"It was pretty hard to refuse," Urata says of the label's offer. "We'd been courted by other people, and it never felt right. You could tell they weren't really that enthused with the musical part of it and just wanted to make a buck off of it. It felt totally natural [with Anti-]. If there was ever a roster that we wanted to be on, that was it. They just said, 'Do what you do, and we'll help you on the other side.'
"We never would've gotten there, though, if we hadn't done so much of the earlier legwork ourselves," he stresses, pointing out that until now, DeVotchKa has been beholden to no one, having released its own records and toured on its own dime. "I'm really thankful that it's happening at the rate it's been happening. When you're young and cocky, you're like, 'Hey, look how great we are.' You've got to be careful, because chances are you're not as good as you think you are. And there have been situations on this last album tour, the TV shows and the giant festivals, where you can't hear each other, and you're just sort of using ESP and the Force. If we were a younger, inexperienced DeVotchKa, we would've just melted and folded. So I'm very thankful that we're seasoned and experienced to be on that big stage.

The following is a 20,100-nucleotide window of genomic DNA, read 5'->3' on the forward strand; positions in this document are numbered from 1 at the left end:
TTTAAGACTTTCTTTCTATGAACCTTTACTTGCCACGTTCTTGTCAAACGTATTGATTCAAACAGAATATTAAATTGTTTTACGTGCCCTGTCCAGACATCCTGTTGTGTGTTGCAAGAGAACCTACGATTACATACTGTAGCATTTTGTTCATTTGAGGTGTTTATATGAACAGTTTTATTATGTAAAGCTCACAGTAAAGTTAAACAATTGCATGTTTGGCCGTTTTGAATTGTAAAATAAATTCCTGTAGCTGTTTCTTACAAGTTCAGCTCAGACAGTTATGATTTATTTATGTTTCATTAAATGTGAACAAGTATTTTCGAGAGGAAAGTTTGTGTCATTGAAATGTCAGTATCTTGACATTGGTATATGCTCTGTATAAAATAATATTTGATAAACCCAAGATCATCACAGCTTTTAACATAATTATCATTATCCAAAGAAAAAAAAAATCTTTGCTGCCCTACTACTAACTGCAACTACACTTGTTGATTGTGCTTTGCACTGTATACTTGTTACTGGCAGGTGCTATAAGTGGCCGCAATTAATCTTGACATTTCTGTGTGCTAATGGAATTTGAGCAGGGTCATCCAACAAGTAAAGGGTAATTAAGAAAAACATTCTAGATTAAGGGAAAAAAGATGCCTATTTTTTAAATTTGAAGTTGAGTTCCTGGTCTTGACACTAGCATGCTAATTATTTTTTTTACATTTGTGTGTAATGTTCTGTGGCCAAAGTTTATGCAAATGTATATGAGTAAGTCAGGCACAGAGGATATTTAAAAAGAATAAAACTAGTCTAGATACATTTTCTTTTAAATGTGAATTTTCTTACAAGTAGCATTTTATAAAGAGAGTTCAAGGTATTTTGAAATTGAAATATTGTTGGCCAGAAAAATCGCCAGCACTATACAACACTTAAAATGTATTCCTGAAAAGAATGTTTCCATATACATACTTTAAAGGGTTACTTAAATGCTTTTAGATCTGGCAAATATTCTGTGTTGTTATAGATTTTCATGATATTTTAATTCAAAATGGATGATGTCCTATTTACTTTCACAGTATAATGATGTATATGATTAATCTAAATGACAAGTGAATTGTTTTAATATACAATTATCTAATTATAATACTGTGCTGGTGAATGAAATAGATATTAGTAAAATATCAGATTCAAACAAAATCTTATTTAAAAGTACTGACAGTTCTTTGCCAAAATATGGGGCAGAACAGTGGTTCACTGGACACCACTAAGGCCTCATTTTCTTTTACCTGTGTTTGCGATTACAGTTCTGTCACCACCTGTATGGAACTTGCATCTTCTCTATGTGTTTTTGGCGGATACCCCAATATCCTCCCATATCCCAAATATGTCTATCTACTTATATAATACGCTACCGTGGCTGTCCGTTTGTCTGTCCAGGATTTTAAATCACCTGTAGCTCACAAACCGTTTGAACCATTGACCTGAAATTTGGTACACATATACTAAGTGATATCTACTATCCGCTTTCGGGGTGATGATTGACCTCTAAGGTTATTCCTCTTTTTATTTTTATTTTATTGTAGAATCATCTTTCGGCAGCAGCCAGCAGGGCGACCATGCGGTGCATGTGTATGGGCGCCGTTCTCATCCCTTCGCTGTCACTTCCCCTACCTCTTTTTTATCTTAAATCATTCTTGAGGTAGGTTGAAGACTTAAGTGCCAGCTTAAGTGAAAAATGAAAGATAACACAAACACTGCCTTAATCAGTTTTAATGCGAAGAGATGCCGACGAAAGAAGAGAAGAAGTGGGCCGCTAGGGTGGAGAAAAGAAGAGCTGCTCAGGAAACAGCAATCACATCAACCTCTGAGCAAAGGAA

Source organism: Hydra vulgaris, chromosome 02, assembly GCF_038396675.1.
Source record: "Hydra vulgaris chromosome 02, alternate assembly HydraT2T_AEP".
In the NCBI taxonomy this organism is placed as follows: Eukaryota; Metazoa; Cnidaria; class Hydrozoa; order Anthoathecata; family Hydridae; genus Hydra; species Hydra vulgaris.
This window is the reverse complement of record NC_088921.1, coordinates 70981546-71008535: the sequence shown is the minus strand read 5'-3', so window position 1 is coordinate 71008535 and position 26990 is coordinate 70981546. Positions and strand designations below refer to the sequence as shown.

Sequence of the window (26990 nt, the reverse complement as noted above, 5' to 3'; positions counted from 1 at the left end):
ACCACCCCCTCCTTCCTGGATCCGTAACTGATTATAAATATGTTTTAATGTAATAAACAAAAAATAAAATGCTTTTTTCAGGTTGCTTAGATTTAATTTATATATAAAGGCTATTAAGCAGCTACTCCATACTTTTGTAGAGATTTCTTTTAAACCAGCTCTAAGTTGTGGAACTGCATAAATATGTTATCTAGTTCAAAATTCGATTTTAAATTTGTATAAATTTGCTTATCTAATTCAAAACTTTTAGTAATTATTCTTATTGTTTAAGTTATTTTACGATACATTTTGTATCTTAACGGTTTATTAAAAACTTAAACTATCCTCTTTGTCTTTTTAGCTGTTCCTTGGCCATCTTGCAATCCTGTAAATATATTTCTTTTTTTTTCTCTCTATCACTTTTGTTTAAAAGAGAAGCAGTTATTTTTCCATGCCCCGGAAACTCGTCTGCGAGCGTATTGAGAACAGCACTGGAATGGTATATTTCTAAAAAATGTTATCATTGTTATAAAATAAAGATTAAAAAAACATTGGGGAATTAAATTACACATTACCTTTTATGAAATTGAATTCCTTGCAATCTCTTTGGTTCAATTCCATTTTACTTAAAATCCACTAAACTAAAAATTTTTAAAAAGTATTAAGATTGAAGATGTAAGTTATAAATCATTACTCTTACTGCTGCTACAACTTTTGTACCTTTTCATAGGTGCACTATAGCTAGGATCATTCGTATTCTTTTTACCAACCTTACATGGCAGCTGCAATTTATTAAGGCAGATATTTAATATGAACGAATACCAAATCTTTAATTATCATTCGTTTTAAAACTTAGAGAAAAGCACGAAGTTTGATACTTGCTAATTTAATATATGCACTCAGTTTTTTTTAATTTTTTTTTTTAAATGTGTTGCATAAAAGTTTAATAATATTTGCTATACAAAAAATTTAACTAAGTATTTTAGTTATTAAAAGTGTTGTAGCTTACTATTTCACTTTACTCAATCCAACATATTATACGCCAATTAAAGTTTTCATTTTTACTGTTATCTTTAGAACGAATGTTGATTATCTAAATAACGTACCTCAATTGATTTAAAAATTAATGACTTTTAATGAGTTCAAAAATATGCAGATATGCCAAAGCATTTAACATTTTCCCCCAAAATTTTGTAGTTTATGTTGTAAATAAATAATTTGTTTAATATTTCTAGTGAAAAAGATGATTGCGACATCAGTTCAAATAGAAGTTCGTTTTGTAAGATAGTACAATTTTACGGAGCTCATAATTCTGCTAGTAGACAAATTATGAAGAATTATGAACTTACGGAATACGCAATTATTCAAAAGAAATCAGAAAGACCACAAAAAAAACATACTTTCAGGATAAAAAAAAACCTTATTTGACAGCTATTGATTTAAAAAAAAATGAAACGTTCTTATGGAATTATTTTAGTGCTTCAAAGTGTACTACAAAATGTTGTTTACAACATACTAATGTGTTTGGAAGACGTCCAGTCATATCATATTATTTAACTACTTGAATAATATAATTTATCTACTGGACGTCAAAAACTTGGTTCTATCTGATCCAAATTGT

"It's nice to sit back and say this in hindsight," he concludes, "but it certainly wasn't easy, and as you know, it wasn't an overnight success. There were thousands of decisions that we could've made wrong. The ones we made just always seemed sort of natural."